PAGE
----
The Different Branches of the Chippewa Tribe

Published on August 26, 2014 by Amy

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Chippewa, Woman and Infant, (1900)
Chippewa, Woman and Infant, (1900)

Native American tribes consist of people who lived in the Americas before the Europeans arrived to the Americas. The Chippewa people are one of the historical Native American people that continue to live in the Americas today. Like other Native American peoples, Chippewas organize themselves into different branches, or tribes. Although more than 150 bands of the Chippewa people exist, many cultural commonalities exist.

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Bands and Locations

Many Chippewa Native Americans live in the northern part of the United States — concentrated in parts of Minnesota, Wisconsin and Michigan. However, they extend into parts of southern Canada. In Canada, you can find them in Ontario, Manitoba and Saskatchewan. Some of the tribes include the Mille Lacs Band, the Keweenaw Bay Indian Community, the Ojibways of the Pic River First Nation and the Wikwemikong Unceded Indian Reservation.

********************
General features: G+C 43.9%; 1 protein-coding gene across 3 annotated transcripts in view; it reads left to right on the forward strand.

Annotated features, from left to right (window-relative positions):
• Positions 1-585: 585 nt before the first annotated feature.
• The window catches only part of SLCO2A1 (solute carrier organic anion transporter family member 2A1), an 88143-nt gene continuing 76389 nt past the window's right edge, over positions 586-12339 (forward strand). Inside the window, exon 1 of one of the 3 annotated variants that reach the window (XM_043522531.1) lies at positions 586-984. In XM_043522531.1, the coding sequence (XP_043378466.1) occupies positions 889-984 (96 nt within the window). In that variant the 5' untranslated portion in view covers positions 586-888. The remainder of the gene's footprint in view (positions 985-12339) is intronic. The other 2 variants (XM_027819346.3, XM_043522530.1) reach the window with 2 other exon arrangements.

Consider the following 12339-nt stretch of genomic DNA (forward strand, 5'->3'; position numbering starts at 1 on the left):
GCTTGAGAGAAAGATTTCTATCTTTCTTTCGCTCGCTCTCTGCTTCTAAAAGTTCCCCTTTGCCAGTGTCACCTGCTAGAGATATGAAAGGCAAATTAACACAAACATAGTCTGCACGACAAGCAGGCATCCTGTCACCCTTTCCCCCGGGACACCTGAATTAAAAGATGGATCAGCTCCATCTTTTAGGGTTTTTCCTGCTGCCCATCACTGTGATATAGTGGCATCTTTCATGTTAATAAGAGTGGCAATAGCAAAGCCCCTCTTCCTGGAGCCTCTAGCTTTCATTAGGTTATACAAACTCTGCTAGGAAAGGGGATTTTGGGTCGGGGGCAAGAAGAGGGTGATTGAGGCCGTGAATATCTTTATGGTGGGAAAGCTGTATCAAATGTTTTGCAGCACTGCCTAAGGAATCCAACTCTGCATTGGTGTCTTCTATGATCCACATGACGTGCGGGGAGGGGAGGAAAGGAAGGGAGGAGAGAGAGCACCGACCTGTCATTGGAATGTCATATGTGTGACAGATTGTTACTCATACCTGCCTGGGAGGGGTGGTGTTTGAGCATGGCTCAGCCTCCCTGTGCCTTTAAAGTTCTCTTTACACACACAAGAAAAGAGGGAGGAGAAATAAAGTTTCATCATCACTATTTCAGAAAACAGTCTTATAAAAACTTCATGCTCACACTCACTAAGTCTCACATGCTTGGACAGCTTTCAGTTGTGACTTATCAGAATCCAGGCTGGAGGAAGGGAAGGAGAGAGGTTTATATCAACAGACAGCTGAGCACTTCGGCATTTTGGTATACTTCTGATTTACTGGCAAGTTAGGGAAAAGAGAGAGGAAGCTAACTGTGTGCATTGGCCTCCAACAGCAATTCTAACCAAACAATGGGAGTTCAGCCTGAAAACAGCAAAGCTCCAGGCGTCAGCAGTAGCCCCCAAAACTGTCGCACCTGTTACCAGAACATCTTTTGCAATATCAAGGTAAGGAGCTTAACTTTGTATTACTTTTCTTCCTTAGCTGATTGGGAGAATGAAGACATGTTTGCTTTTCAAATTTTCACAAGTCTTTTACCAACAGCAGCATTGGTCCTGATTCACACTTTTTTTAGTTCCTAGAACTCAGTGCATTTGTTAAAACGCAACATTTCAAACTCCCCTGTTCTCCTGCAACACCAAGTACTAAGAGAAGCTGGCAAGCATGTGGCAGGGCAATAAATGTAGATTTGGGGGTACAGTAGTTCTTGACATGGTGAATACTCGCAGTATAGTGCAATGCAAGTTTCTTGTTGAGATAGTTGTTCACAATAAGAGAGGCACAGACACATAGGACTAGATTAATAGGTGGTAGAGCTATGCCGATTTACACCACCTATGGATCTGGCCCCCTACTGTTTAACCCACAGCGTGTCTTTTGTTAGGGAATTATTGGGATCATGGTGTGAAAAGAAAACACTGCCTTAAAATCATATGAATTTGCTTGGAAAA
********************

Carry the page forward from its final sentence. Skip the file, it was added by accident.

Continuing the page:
Government Structure

Like many Native American tribes across America, the Chippewa branches are concentrated on reservations in the United States. In Canada, Chippewas are concentrated on reserves. The land where they live are under their control. While organized into tribes in the United States, Chippewas are organized into First Nations in Canada. Each tribe runs governments independent of the United States and Canada. Each government adopts its own laws and runs its own police departments and other internal services. The government’s leader is called chief. Chiefs can be either gender and are elected in the vast majority of bands. Elections are similar to those of U.S. mayors and governors.

Language

The Chippewa people speak English as their primary language. However, many speak Ojibway, which is the official language. The official language is considered a musical language. Sample greetings include “Aanii,” which means “hello.” “Aniish na?” means “How are you?” Finally, “Gigawabamin Nagutch” means “See you later.”

Culture

The traditional Chippewa culture remains. For example, storytelling is central to Chippewa culture. The stories, in the form of legends or fairy tales, are used to pass down generational lessons to succeeding generations. Other stories are mainly told for fun. Although Chippewa people use modern vehicles, canoes are still popular. Historically, the Chippewa diet focused on wild rice, corn, fish, small game, nuts and fruit. The culture is also known for crafts, including intricate beadwork, floral designs and baskets.

Source: ehow

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